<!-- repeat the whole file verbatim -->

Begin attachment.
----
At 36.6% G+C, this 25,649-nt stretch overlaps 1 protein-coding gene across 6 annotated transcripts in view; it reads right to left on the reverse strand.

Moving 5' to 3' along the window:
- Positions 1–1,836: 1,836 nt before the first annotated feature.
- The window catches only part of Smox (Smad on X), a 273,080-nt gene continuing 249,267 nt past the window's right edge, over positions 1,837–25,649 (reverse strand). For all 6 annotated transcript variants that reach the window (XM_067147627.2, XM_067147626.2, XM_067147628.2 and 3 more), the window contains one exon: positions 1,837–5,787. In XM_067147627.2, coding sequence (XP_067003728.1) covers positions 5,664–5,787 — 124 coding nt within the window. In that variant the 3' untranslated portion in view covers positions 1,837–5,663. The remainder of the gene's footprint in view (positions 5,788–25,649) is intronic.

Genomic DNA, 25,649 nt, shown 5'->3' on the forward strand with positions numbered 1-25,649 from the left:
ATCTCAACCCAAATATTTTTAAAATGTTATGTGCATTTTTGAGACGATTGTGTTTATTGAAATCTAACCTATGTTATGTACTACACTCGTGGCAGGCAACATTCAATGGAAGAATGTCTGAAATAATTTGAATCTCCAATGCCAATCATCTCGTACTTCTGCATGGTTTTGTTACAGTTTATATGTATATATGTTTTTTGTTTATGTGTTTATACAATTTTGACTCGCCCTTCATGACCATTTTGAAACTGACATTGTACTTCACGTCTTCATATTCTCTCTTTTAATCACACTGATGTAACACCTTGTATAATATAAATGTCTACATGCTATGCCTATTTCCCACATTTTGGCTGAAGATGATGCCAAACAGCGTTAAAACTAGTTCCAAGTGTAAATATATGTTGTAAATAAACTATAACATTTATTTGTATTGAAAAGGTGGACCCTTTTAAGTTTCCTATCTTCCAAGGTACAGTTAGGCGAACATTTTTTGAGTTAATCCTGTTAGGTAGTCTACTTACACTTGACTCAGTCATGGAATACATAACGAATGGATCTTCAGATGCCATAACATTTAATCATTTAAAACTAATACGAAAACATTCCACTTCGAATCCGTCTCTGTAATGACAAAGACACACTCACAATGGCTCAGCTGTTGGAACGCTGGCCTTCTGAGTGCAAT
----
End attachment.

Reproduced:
At 36.6% G+C, this 25,649-nt stretch overlaps 1 protein-coding gene across 6 annotated transcripts in view; it reads right to left on the reverse strand.

Moving 5' to 3' along the window:
- Positions 1–1,836: 1,836 nt before the first annotated feature.
- The window catches only part of Smox (Smad on X), a 273,080-nt gene continuing 249,267 nt past the window's right edge, over positions 1,837–25,649 (reverse strand). For all 6 annotated transcript variants that reach the window (XM_067147627.2, XM_067147626.2, XM_067147628.2 and 3 more), the window contains one exon: positions 1,837–5,787. In XM_067147627.2, coding sequence (XP_067003728.1) covers positions 5,664–5,787 — 124 coding nt within the window. In that variant the 3' untranslated portion in view covers positions 1,837–5,663. The remainder of the gene's footprint in view (positions 5,788–25,649) is intronic.

Genomic DNA, 25,649 nt, shown 5'->3' on the forward strand with positions numbered 1-25,649 from the left:
ATCTCAACCCAAATATTTTTAAAATGTTATGTGCATTTTTGAGACGATTGTGTTTATTGAAATCTAACCTATGTTATGTACTACACTCGTGGCAGGCAACATTCAATGGAAGAATGTCTGAAATAATTTGAATCTCCAATGCCAATCATCTCGTACTTCTGCATGGTTTTGTTACAGTTTATATGTATATATGTTTTTTGTTTATGTGTTTATACAATTTTGACTCGCCCTTCATGACCATTTTGAAACTGACATTGTACTTCACGTCTTCATATTCTCTCTTTTAATCACACTGATGTAACACCTTGTATAATATAAATGTCTACATGCTATGCCTATTTCCCACATTTTGGCTGAAGATGATGCCAAACAGCGTTAAAACTAGTTCCAAGTGTAAATATATGTTGTAAATAAACTATAACATTTATTTGTATTGAAAAGGTGGACCCTTTTAAGTTTCCTATCTTCCAAGGTACAGTTAGGCGAACATTTTTTGAGTTAATCCTGTTAGGTAGTCTACTTACACTTGACTCAGTCATGGAATACATAACGAATGGATCTTCAGATGCCATAACATTTAATCATTTAAAACTAATACGAAAACATTCCACTTCGAATCCGTCTCTGTAATGACAAAGACACACTCACAATGGCTCAGCTGTTGGAACGCTGGCCTTCTGAGTGCAAT